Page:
Flexibility and convenience are the hallmarks of online education. Effective support can keep them from becoming academic pitfalls.
The opportunity to learn anytime, anywhere, and on just about any platform is one of the biggest draws of online education. It drives the enrollment decisions of students who may have little access to — or interest in — the traditional idea of college, and it inspires programs to try new approaches to instruction, support, and just about every other part of the learning experience.
But what makes online education so appealing can also make it difficult. The students who benefit from flexibility are those whose days are filled with nonacademic commitments, such as employment, childcare and other obligations. These commitments can make it harder for students to find their footing in school or stay focused over the long haul.
Students need help finding ways to focus on academics — and they know it.
Students identify their biggest academic challenges
When asked about their biggest challenges in completing their academic goals, almost 90 percent of online students said that managing their time and balancing school with other commitments was either “very challenging” or “somewhat challenging.” Time management eclipsed every other potential issue, including preparing for exams, completing difficult assignments and choosing classes.
The findings come from a survey conducted by InsideTrack and UPCEA, which asks online students and institutional staff about the challenges online students face and how student support services are helping meet those challenges. To date, 25 institutions have completed the survey.
Are staff and students connecting on priority areas?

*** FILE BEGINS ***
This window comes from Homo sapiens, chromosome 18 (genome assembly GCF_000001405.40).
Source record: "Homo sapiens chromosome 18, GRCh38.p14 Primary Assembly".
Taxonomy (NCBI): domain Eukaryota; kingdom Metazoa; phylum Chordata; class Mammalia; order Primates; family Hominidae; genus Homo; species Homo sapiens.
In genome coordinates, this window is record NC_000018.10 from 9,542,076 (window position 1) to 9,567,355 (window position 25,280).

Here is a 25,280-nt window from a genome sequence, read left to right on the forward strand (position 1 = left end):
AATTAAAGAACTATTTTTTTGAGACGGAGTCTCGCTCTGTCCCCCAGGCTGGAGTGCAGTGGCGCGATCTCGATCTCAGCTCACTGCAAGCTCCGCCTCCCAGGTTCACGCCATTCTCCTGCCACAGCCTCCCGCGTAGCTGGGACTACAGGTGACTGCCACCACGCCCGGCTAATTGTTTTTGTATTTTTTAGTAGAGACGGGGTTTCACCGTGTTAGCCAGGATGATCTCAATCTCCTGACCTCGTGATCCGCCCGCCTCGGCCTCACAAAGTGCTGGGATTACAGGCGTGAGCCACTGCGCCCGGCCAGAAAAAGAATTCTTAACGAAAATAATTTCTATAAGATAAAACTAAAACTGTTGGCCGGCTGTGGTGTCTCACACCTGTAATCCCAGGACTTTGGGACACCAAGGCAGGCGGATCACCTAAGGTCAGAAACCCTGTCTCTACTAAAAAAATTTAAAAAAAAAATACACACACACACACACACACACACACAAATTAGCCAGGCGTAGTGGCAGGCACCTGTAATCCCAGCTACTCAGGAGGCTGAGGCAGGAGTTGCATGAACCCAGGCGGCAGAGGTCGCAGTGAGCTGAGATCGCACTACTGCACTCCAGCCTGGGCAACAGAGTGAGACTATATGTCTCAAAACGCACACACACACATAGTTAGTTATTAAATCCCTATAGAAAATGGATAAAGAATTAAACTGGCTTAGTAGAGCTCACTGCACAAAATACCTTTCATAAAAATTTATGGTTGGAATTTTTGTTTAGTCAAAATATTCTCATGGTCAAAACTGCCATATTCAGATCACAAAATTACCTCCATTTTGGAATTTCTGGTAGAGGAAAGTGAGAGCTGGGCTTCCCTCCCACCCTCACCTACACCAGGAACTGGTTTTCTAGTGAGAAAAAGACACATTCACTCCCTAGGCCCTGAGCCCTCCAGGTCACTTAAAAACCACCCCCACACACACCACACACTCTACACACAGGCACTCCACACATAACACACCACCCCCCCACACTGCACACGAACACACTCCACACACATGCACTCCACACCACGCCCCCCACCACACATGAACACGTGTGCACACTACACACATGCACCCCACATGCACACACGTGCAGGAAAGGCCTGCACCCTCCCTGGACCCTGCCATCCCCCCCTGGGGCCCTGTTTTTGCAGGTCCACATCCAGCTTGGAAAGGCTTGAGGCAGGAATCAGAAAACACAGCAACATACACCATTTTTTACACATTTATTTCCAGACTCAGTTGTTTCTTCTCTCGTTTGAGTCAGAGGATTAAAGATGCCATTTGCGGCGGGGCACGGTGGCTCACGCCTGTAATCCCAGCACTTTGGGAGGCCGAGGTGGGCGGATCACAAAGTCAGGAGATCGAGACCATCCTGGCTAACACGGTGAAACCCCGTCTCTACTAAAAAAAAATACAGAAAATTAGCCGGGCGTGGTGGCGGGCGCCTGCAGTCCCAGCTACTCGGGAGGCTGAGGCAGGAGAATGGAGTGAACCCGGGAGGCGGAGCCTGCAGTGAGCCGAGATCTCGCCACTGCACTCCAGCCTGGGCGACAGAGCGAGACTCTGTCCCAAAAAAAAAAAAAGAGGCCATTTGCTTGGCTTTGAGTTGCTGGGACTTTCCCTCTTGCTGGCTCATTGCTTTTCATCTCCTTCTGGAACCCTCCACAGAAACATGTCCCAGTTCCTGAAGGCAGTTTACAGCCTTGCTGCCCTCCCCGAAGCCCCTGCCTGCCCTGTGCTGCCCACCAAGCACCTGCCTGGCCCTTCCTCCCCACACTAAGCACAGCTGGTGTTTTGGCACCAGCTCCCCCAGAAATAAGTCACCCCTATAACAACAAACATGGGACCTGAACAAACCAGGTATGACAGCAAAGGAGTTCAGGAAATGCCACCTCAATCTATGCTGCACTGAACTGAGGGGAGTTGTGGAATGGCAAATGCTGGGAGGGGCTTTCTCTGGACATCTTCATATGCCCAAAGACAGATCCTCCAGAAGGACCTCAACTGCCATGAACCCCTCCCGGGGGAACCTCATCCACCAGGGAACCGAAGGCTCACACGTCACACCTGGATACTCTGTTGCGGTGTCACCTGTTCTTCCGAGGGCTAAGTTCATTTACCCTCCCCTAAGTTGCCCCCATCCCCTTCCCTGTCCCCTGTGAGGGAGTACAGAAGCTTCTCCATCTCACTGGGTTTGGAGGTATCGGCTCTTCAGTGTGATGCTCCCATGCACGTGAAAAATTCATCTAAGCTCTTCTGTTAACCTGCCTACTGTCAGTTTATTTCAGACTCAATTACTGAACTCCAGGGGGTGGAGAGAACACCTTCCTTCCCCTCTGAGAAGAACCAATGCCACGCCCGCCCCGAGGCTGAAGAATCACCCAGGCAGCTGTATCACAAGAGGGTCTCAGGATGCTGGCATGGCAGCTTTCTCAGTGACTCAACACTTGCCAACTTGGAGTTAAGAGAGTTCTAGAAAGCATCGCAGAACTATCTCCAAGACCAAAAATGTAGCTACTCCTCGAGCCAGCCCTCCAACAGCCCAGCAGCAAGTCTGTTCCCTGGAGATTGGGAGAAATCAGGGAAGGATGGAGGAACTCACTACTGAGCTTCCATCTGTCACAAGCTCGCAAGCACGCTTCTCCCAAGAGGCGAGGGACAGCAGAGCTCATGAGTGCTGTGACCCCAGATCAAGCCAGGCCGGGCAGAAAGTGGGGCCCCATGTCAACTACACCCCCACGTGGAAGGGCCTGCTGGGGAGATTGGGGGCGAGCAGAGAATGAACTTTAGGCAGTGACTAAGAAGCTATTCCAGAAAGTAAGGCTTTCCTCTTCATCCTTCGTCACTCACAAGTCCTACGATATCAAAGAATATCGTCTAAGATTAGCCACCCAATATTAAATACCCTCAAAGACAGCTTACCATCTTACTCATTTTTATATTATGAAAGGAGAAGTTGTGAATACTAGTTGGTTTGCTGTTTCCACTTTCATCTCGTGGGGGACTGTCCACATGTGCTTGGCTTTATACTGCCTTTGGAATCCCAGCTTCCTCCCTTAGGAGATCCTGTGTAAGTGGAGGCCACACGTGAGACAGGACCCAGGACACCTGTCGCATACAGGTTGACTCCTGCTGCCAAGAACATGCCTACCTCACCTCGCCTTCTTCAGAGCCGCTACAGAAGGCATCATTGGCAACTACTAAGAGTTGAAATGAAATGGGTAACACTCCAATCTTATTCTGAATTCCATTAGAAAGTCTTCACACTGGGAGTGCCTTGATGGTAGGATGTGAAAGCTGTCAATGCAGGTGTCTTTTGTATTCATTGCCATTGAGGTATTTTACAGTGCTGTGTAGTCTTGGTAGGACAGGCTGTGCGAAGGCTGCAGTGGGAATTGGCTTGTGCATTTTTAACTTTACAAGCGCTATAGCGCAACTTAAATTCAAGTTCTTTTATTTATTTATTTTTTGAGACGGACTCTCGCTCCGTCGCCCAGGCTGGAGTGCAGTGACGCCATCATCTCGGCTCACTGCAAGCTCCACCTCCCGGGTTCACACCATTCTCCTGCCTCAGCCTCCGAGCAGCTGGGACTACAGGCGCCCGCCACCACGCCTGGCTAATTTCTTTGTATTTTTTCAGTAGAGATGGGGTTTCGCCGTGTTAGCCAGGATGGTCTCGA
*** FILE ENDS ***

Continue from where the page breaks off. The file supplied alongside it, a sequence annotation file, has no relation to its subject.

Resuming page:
Students aren’t alone in identifying time management as a potential risk area. Responses indicate that staff also see managing time and balancing commitments as an important priority area in helping students succeed.
But it may not feel that way to all students.
Only about half of the students surveyed said that they felt staff were very supportive or somewhat supportive in helping them manage time and balance commitments. The results indicate that while students and staff may be focusing on the same issues, there’s still an opportunity to collaborate on identifying the right strategies for each situation.
Providing effective support for time management
It’s no surprise that juggling school, work, family and everything in between can get in the way of student success.
Previous InsideTrack research found that difficulty managing commitments was the top reason that post-traditional students left school without a degree. Most of the students participating in the survey fit a similar profile. More than 80 percent are 25 are older, and 73 percent are employed full time.
The risk factors may be present. But the good news is that students and staff are both aware that successfully completing an online program requires strategic — and sometimes creative — approaches to time management.
For some students, it may be carving out dedicated time each day for coursework. This time can be a respite from other pressures, and a welcome chance for students to focus on themselves.
Other students may benefit from integrating coursework into their other daily activities, building academics into multiple areas of life. Studying can be part of the usual routine, in the everyday mix along with other obligations and favorite pastimes.
Whatever the approach, the key to success is adapting time management to a student’s particular needs and finding solutions that fully leverage the institution’s resources. By understanding the many different hats a student wears each day, staff and students can work together to ensure that one day, one of those hats is a graduation cap.